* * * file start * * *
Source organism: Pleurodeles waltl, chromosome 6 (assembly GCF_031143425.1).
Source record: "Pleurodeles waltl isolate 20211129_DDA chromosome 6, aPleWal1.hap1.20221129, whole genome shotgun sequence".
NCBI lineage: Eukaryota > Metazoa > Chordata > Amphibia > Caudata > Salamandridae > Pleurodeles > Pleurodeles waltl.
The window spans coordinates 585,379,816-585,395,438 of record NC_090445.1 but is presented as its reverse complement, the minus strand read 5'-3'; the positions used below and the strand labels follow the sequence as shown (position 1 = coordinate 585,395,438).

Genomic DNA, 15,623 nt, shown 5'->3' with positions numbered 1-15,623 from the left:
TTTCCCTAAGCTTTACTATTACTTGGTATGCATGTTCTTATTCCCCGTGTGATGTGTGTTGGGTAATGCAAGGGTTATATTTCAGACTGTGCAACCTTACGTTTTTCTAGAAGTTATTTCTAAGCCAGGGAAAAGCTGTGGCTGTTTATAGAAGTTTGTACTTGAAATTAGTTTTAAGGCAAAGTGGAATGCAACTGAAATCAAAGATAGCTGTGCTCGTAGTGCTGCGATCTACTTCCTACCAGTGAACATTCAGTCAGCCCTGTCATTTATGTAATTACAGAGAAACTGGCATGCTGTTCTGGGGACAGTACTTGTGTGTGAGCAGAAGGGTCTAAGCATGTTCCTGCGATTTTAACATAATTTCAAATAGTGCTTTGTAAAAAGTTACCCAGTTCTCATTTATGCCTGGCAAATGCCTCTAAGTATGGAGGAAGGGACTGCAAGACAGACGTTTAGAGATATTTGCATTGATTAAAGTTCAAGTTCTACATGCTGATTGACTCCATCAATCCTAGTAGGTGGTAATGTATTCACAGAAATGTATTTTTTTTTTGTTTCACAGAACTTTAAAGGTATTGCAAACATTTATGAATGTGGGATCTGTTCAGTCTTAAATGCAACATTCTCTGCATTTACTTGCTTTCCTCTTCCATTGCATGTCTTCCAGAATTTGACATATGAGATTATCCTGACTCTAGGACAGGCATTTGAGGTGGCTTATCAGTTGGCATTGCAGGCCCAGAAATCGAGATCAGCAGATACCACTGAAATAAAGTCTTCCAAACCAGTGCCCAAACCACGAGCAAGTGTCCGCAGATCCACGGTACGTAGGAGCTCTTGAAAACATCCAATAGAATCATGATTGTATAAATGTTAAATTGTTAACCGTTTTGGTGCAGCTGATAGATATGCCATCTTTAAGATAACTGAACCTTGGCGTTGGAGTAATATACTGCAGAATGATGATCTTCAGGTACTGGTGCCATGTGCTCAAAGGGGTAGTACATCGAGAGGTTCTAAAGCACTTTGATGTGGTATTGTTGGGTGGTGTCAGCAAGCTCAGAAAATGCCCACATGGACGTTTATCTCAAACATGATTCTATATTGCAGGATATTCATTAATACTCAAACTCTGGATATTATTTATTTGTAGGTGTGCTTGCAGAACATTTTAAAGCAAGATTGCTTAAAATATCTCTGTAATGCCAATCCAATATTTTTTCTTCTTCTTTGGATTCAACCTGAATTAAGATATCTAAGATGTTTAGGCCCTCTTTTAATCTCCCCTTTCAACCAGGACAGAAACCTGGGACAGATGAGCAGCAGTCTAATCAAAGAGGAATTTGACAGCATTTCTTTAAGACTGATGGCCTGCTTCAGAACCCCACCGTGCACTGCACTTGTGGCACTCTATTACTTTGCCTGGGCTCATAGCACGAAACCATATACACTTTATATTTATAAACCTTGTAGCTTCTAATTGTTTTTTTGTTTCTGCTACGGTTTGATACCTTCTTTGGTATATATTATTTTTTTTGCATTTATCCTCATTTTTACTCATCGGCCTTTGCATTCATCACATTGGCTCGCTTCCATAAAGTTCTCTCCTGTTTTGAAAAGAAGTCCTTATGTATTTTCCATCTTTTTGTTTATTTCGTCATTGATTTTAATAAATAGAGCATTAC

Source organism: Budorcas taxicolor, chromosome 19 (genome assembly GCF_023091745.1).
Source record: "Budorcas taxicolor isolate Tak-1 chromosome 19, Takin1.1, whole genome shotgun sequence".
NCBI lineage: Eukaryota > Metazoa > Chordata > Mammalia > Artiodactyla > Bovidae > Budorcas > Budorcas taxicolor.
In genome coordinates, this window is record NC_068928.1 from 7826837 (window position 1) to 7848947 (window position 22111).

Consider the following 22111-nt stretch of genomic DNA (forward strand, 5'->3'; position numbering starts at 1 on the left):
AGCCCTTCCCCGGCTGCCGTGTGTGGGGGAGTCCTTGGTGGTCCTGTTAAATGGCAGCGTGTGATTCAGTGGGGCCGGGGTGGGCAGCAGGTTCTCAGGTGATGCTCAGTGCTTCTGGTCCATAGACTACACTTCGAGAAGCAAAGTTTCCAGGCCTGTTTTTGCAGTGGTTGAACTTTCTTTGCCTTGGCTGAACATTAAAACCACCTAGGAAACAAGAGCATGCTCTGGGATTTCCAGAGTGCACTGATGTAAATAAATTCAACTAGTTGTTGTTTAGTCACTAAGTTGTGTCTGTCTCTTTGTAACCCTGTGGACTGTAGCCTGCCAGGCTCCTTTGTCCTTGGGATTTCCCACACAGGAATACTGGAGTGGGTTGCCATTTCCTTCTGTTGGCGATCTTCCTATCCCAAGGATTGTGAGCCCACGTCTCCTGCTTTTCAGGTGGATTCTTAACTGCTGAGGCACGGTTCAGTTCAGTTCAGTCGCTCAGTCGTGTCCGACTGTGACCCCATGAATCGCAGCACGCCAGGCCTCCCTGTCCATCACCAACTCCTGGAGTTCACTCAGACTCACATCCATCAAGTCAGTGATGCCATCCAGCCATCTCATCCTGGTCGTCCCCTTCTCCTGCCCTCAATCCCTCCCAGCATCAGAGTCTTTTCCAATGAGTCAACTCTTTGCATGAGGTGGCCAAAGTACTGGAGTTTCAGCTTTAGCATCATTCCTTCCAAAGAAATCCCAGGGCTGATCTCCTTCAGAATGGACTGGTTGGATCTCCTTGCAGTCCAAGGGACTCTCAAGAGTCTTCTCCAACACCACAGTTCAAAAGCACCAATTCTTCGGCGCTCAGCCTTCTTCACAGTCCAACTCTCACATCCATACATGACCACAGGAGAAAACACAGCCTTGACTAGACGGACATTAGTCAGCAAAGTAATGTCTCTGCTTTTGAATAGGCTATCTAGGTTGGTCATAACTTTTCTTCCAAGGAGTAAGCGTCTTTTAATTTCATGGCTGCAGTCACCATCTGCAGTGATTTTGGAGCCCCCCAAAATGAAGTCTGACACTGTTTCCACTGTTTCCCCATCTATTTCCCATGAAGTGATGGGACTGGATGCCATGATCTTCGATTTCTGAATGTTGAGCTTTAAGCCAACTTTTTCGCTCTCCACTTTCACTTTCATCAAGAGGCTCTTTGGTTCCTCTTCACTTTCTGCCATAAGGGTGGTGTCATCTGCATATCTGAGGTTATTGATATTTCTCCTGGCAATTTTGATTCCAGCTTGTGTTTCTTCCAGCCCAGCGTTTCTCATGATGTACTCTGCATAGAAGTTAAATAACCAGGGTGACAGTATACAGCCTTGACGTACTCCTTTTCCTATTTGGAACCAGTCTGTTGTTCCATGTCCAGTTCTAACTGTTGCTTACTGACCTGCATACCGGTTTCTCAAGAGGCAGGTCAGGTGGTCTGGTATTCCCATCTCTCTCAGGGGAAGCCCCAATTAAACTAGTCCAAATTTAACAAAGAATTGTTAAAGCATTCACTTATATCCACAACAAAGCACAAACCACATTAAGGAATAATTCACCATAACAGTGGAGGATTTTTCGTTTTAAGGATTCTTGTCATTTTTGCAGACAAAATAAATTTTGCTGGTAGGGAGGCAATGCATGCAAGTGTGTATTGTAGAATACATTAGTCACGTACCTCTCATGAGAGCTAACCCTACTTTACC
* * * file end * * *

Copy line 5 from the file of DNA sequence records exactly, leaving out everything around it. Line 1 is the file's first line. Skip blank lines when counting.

Genomic DNA, 15,623 nt, shown 5'->3' with positions numbered 1-15,623 from the left: